Ever since the 1930s, this nation's overall concept of retirement security has resembled a three-legged stool: Social Security, pensions and private savings. Employers and employees, though, are no longer content with this time-honored tradition, especially since one of those legs, Social Security, looks like it might just break apart and fall off all on its own.
There are problems with the other legs, too. On the pension front, employers, often competing in a global marketplace, are reluctant to commit to fixed benefits that could obligate them at times of economic slowdowns. Also, the potential for withdrawal liability, coupled with disincentive of government regulation, leads management away from defined benefit plans in favor of defined contribution plans.
Younger employees, forced to view themselves as contingency workers, are not satisfied with defined benefit plans based primarily on years of service. Also, they tend not to save at the bank. It's little wonder that the nation's savings rate is among the lowest in the world and far behind that of Japan and Germany.
The leadership of Operating Engineers Local 4, with the active assistance of management, is attempting to build on the strengths of both defined benefit and defined contribution plans in offering a "hybrid plan" that props an additional leg under the traditional three-legged stool. The plan gives our members an increased role in their own retirement decisions, abates some of their concerns over the integrity of the Social Security System and confers certain benefits on our employers.
The task for the union is trying to keep everyone happy. Veteran members of the union, with an eye to retirement, press for pension improvements. The larger, middle-age group is preoccupied with mortgage payments, college tuition and the need for spendable income. The younger members are driven by a desire to put their fate in their own hands.
Local 4, like most unions, fights for a defined benefit component in any retirement package in every negotiation. The predictability of the defined benefit, coupled with Social Security, theoretically allows our members to retire with dignity.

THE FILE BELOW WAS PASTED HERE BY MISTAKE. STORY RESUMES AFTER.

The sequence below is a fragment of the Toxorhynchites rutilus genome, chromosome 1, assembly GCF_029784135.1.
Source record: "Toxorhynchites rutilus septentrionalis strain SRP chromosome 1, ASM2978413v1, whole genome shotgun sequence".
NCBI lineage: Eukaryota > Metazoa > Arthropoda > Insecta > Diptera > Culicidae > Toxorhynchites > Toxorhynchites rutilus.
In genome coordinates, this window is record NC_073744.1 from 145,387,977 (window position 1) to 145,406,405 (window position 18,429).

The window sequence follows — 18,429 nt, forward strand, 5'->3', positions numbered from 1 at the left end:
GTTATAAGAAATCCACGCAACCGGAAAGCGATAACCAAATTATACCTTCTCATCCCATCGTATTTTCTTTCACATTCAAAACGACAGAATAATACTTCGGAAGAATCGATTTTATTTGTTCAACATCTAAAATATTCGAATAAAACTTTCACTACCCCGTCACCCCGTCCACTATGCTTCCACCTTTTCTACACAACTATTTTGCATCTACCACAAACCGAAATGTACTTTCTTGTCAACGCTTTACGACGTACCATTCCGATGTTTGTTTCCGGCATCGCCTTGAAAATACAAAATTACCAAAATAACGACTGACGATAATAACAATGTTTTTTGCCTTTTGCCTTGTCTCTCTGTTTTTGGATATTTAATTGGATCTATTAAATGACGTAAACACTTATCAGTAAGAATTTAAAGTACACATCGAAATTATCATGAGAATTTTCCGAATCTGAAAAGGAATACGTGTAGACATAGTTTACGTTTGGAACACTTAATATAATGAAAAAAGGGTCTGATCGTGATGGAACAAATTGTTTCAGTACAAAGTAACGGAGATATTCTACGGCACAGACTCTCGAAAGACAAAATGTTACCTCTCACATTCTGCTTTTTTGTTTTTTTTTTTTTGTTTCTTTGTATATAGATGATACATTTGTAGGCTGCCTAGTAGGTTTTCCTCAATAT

Local 4 has also fought for an annuity plan, wherein members defer wages into long-term savings. Since 1993, when the annuity trustees converted this plan to a "participant-directed" plan under 404(c) of the Employee Retirement Income Security Act, participants have been able to select from six mutual funds and three diversified "life stage" or asset allocation funds, all run by a third-party provider.
But to add a component to attract still more investors -- the fourth leg to our conceptual retirement stool -- the local has successfully bargained for an annuity and savings 401(k) plan into which members can elect to defer more of their pre-tax earnings.
Members struggling to raise kids or meet mortgage payments can take a pass on this option. Younger members with the ability to defer more of their wages to meet long-term saving objectives can now stop insisting that more money go into the annuity plan, to the detriment of the defined benefit plan.
The plan has first-dollar vesting and members can opt in or out and change their asset allocation mix on a quarterly basis. Administrative costs are kept to an absolute minimum by making participants' investment selections in this plan a mirror image of their selections in their self-directed annuity portfolio.
The joint trustees of the pension and annuity funds have elected to maintain a solid foundation of defined benefits. They have built on that firm foundation a plan of defined contributions by which workers can add a measure of direction to their own investments and exercise greater control over their own retirement destinies.